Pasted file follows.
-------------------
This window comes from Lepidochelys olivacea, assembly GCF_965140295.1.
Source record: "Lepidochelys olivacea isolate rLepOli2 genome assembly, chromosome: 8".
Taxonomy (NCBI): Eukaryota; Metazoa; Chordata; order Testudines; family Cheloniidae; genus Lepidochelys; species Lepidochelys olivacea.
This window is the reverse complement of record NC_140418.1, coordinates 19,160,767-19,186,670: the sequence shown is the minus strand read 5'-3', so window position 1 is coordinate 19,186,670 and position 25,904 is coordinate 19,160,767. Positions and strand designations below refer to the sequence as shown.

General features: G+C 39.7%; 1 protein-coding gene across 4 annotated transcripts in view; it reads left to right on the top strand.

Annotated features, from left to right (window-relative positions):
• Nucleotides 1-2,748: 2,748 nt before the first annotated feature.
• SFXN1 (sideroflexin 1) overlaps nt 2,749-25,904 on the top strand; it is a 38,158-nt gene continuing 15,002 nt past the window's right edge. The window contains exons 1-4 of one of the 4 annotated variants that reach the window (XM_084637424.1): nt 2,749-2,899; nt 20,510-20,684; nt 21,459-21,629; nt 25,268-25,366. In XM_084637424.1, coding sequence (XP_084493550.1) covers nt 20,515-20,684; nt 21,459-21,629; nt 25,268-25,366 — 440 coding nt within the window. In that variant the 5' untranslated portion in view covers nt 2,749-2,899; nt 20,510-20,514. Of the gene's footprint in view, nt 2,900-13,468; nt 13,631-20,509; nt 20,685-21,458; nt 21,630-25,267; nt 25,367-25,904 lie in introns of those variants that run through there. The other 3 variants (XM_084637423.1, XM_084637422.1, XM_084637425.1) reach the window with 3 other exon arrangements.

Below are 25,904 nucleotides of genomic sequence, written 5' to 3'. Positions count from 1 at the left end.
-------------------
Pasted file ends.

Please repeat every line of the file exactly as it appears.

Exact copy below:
This window comes from Lepidochelys olivacea, assembly GCF_965140295.1.
Source record: "Lepidochelys olivacea isolate rLepOli2 genome assembly, chromosome: 8".
Taxonomy (NCBI): Eukaryota; Metazoa; Chordata; order Testudines; family Cheloniidae; genus Lepidochelys; species Lepidochelys olivacea.
This window is the reverse complement of record NC_140418.1, coordinates 19,160,767-19,186,670: the sequence shown is the minus strand read 5'-3', so window position 1 is coordinate 19,186,670 and position 25,904 is coordinate 19,160,767. Positions and strand designations below refer to the sequence as shown.

General features: G+C 39.7%; 1 protein-coding gene across 4 annotated transcripts in view; it reads left to right on the top strand.

Annotated features, from left to right (window-relative positions):
• Nucleotides 1-2,748: 2,748 nt before the first annotated feature.
• SFXN1 (sideroflexin 1) overlaps nt 2,749-25,904 on the top strand; it is a 38,158-nt gene continuing 15,002 nt past the window's right edge. The window contains exons 1-4 of one of the 4 annotated variants that reach the window (XM_084637424.1): nt 2,749-2,899; nt 20,510-20,684; nt 21,459-21,629; nt 25,268-25,366. In XM_084637424.1, coding sequence (XP_084493550.1) covers nt 20,515-20,684; nt 21,459-21,629; nt 25,268-25,366 — 440 coding nt within the window. In that variant the 5' untranslated portion in view covers nt 2,749-2,899; nt 20,510-20,514. Of the gene's footprint in view, nt 2,900-13,468; nt 13,631-20,509; nt 20,685-21,458; nt 21,630-25,267; nt 25,367-25,904 lie in introns of those variants that run through there. The other 3 variants (XM_084637423.1, XM_084637422.1, XM_084637425.1) reach the window with 3 other exon arrangements.

Below are 25,904 nucleotides of genomic sequence, written 5' to 3'. Positions count from 1 at the left end.